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Sclerema Neonatorum Complicating Surgical Procedures

L. E. RADER JR., M.D.; G. RAINEY WILLIAMS, M.D.
Arch Surg. 1962;84(6):625-627. doi:10.1001/archsurg.1962.01300240029005.
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In the past year, 3 infants from a single hospital service developed a condition following the description of sclerema neonatorum. Sclerema appeared to be a major factor in the deaths of two of the infants. Because so little attention has been paid this process in surgical literature, it seems pertinent to report the experience with these 3 patients and to review the more recent literature.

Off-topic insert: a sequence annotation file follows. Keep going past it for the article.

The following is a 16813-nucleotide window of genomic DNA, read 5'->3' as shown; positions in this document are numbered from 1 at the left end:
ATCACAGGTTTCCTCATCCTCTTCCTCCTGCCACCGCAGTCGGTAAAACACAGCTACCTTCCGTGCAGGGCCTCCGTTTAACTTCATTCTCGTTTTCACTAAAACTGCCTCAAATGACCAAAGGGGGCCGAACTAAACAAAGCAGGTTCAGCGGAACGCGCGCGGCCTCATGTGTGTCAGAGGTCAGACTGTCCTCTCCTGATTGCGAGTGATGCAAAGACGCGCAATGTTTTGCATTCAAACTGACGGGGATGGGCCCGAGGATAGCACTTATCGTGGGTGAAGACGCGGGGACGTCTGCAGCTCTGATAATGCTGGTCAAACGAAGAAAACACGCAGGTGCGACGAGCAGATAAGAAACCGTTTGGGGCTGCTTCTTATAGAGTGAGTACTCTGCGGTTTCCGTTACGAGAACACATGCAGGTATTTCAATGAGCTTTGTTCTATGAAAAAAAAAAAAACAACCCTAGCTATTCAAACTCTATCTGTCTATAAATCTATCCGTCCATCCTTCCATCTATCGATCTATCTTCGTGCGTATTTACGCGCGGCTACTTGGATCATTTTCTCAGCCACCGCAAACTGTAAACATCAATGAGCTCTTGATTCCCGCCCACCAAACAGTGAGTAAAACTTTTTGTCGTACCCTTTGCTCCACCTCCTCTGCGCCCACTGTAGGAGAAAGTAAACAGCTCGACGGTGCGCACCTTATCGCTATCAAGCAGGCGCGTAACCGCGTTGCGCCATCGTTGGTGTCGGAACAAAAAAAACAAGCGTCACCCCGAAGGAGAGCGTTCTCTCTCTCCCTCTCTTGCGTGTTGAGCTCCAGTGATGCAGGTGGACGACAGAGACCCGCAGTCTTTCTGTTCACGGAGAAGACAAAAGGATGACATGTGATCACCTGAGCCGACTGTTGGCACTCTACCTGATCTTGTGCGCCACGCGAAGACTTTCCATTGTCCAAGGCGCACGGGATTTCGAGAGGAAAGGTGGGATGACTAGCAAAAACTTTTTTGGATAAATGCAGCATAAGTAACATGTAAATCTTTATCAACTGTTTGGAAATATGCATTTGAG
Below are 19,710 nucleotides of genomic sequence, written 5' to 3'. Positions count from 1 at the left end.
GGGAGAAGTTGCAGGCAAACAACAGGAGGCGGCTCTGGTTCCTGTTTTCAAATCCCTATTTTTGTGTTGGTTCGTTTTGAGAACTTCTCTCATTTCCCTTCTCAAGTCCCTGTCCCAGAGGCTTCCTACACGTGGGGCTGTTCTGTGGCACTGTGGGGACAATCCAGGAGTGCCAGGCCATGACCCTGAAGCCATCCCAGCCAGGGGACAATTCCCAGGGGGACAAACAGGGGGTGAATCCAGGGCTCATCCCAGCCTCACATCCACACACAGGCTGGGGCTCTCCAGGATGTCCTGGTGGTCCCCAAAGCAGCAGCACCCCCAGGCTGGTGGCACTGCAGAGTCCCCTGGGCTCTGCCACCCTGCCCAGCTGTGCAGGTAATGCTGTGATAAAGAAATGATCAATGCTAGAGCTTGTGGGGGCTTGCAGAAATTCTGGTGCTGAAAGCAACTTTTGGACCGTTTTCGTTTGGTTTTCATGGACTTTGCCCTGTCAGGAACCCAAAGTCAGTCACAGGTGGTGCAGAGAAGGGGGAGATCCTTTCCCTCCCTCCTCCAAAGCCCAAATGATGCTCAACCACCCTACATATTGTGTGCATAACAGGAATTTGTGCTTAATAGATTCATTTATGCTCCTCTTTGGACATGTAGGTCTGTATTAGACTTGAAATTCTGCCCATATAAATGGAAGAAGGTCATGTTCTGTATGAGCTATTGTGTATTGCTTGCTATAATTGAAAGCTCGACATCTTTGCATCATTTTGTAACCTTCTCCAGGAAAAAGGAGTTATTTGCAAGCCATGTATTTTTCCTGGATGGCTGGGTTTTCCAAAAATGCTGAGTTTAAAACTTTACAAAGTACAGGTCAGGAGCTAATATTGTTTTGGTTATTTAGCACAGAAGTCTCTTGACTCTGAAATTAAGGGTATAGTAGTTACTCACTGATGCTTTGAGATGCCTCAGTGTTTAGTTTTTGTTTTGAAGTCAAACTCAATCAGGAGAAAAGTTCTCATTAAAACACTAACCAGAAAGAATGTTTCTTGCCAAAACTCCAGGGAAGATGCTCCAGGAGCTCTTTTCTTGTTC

Report of Cases 

Case 1.  —A white male infant was brought to the Hospital at 3 days of age. Details of birth and past history were not available. Physical examination on admission revealed a 4 lb. 6½ oz. (2 kg.) infant with a rectal temperature of 95 F. The baby was cyanotic and moderately dehydrated and appeared acutely ill. There was obvious respiratory distress, with coarse rales and rhonchi audible throughout the chest. Subcutaneous tissue over the buttocks and lower extremities was cold, firm, and

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